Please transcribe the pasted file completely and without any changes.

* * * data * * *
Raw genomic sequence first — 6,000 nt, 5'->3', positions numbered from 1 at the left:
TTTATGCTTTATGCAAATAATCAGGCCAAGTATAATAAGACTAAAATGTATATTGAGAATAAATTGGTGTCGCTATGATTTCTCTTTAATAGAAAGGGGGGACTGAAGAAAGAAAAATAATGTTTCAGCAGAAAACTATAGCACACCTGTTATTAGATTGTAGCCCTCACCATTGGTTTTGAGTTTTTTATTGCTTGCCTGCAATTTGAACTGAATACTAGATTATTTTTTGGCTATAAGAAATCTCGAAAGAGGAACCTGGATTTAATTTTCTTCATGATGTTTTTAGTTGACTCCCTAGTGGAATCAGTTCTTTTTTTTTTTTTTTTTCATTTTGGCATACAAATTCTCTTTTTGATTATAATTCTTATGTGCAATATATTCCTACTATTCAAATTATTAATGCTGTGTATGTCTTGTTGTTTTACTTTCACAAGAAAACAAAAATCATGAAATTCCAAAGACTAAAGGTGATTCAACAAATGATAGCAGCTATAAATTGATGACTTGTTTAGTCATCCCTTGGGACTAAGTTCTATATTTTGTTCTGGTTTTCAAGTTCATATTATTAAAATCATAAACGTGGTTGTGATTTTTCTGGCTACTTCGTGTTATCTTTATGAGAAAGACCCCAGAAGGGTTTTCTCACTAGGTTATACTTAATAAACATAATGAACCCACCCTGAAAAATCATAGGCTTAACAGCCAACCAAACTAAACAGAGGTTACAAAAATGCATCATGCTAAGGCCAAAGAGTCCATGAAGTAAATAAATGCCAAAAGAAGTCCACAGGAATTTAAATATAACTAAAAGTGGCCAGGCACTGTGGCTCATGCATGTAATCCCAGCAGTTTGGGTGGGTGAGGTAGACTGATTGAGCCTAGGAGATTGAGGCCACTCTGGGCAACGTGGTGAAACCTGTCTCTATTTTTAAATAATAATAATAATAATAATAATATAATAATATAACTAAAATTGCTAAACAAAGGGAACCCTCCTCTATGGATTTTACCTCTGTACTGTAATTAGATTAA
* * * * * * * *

Raw genomic sequence first — 6,000 nt, 5'->3', positions numbered from 1 at the left:
TTTATGCTTTATGCAAATAATCAGGCCAAGTATAATAAGACTAAAATGTATATTGAGAATAAATTGGTGTCGCTATGATTTCTCTTTAATAGAAAGGGGGGACTGAAGAAAGAAAAATAATGTTTCAGCAGAAAACTATAGCACACCTGTTATTAGATTGTAGCCCTCACCATTGGTTTTGAGTTTTTTATTGCTTGCCTGCAATTTGAACTGAATACTAGATTATTTTTTGGCTATAAGAAATCTCGAAAGAGGAACCTGGATTTAATTTTCTTCATGATGTTTTTAGTTGACTCCCTAGTGGAATCAGTTCTTTTTTTTTTTTTTTTTCATTTTGGCATACAAATTCTCTTTTTGATTATAATTCTTATGTGCAATATATTCCTACTATTCAAATTATTAATGCTGTGTATGTCTTGTTGTTTTACTTTCACAAGAAAACAAAAATCATGAAATTCCAAAGACTAAAGGTGATTCAACAAATGATAGCAGCTATAAATTGATGACTTGTTTAGTCATCCCTTGGGACTAAGTTCTATATTTTGTTCTGGTTTTCAAGTTCATATTATTAAAATCATAAACGTGGTTGTGATTTTTCTGGCTACTTCGTGTTATCTTTATGAGAAAGACCCCAGAAGGGTTTTCTCACTAGGTTATACTTAATAAACATAATGAACCCACCCTGAAAAATCATAGGCTTAACAGCCAACCAAACTAAACAGAGGTTACAAAAATGCATCATGCTAAGGCCAAAGAGTCCATGAAGTAAATAAATGCCAAAAGAAGTCCACAGGAATTTAAATATAACTAAAAGTGGCCAGGCACTGTGGCTCATGCATGTAATCCCAGCAGTTTGGGTGGGTGAGGTAGACTGATTGAGCCTAGGAGATTGAGGCCACTCTGGGCAACGTGGTGAAACCTGTCTCTATTTTTAAATAATAATAATAATAATAATAATATAATAATATAACTAAAATTGCTAAACAAAGGGAACCCTCCTCTATGGATTTTACCTCTGTACTGTAATTAGATTAA